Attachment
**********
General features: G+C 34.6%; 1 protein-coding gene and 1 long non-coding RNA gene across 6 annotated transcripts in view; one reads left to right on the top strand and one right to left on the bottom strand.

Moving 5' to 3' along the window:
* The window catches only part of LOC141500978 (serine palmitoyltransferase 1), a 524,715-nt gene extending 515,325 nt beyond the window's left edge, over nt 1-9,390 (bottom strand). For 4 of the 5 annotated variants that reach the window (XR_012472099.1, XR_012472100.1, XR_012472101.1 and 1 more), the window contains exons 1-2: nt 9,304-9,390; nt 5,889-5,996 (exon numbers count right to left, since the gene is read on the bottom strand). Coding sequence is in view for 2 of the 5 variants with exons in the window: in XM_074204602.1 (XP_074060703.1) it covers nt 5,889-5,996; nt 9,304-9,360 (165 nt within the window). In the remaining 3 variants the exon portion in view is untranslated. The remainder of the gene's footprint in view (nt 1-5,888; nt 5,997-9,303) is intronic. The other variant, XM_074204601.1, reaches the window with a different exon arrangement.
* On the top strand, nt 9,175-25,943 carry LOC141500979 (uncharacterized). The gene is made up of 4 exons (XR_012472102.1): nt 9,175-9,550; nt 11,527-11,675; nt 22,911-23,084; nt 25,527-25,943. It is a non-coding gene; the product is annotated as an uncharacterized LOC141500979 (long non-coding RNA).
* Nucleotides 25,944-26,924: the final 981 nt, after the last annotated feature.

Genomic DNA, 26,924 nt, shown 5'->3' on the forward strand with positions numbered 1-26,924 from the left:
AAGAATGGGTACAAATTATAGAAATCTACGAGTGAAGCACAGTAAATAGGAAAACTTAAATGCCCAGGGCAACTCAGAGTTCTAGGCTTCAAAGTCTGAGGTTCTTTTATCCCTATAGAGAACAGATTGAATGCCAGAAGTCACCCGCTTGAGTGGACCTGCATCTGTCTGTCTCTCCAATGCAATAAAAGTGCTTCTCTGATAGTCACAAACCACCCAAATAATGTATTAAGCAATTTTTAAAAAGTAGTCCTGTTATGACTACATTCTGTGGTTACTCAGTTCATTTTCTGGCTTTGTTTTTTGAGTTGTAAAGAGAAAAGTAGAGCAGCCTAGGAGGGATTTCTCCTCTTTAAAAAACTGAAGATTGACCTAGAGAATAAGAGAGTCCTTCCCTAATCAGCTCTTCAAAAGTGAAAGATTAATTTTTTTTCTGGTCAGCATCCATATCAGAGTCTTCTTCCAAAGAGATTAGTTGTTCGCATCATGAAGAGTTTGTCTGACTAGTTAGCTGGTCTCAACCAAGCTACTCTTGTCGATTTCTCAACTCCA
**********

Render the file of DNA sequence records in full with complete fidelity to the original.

General features: G+C 34.6%; 1 protein-coding gene and 1 long non-coding RNA gene across 6 annotated transcripts in view; one reads left to right on the top strand and one right to left on the bottom strand.

Moving 5' to 3' along the window:
* The window catches only part of LOC141500978 (serine palmitoyltransferase 1), a 524,715-nt gene extending 515,325 nt beyond the window's left edge, over nt 1-9,390 (bottom strand). For 4 of the 5 annotated variants that reach the window (XR_012472099.1, XR_012472100.1, XR_012472101.1 and 1 more), the window contains exons 1-2: nt 9,304-9,390; nt 5,889-5,996 (exon numbers count right to left, since the gene is read on the bottom strand). Coding sequence is in view for 2 of the 5 variants with exons in the window: in XM_074204602.1 (XP_074060703.1) it covers nt 5,889-5,996; nt 9,304-9,360 (165 nt within the window). In the remaining 3 variants the exon portion in view is untranslated. The remainder of the gene's footprint in view (nt 1-5,888; nt 5,997-9,303) is intronic. The other variant, XM_074204601.1, reaches the window with a different exon arrangement.
* On the top strand, nt 9,175-25,943 carry LOC141500979 (uncharacterized). The gene is made up of 4 exons (XR_012472102.1): nt 9,175-9,550; nt 11,527-11,675; nt 22,911-23,084; nt 25,527-25,943. It is a non-coding gene; the product is annotated as an uncharacterized LOC141500979 (long non-coding RNA).
* Nucleotides 25,944-26,924: the final 981 nt, after the last annotated feature.

Genomic DNA, 26,924 nt, shown 5'->3' on the forward strand with positions numbered 1-26,924 from the left:
AAGAATGGGTACAAATTATAGAAATCTACGAGTGAAGCACAGTAAATAGGAAAACTTAAATGCCCAGGGCAACTCAGAGTTCTAGGCTTCAAAGTCTGAGGTTCTTTTATCCCTATAGAGAACAGATTGAATGCCAGAAGTCACCCGCTTGAGTGGACCTGCATCTGTCTGTCTCTCCAATGCAATAAAAGTGCTTCTCTGATAGTCACAAACCACCCAAATAATGTATTAAGCAATTTTTAAAAAGTAGTCCTGTTATGACTACATTCTGTGGTTACTCAGTTCATTTTCTGGCTTTGTTTTTTGAGTTGTAAAGAGAAAAGTAGAGCAGCCTAGGAGGGATTTCTCCTCTTTAAAAAACTGAAGATTGACCTAGAGAATAAGAGAGTCCTTCCCTAATCAGCTCTTCAAAAGTGAAAGATTAATTTTTTTTCTGGTCAGCATCCATATCAGAGTCTTCTTCCAAAGAGATTAGTTGTTCGCATCATGAAGAGTTTGTCTGACTAGTTAGCTGGTCTCAACCAAGCTACTCTTGTCGATTTCTCAACTCCA